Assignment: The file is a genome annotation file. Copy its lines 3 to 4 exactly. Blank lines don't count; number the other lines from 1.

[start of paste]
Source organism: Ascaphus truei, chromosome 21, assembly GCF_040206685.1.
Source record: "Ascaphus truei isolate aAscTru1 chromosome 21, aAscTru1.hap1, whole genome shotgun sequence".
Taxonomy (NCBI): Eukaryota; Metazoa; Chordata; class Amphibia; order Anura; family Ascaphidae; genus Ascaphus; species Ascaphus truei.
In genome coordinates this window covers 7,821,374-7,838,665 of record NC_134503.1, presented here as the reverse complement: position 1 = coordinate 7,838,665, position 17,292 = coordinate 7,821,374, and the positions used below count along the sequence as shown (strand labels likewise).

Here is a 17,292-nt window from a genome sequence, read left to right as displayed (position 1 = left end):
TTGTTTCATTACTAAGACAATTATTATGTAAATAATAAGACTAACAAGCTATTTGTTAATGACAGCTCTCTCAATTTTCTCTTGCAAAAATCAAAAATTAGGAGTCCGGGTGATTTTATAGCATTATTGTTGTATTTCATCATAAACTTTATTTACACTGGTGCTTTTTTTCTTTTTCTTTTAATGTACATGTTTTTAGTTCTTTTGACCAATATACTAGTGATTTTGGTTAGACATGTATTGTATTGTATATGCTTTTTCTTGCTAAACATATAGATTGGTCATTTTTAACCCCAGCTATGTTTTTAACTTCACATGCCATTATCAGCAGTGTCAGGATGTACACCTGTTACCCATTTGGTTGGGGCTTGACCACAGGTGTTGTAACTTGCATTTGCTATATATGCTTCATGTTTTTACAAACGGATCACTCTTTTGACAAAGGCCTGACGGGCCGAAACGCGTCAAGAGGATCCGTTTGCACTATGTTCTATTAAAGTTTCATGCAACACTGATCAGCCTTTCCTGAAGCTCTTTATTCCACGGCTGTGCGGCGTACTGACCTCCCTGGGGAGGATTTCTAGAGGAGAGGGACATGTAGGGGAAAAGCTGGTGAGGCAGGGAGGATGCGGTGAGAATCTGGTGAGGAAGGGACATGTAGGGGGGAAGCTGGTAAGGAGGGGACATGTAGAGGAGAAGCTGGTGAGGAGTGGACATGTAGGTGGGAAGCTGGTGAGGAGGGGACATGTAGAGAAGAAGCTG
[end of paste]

Taxonomy (NCBI): Eukaryota; Metazoa; Chordata; class Amphibia; order Anura; family Ascaphidae; genus Ascaphus; species Ascaphus truei.
In genome coordinates this window covers 7,821,374-7,838,665 of record NC_134503.1, presented here as the reverse complement: position 1 = coordinate 7,838,665, position 17,292 = coordinate 7,821,374, and the positions used below count along the sequence as shown (strand labels likewise).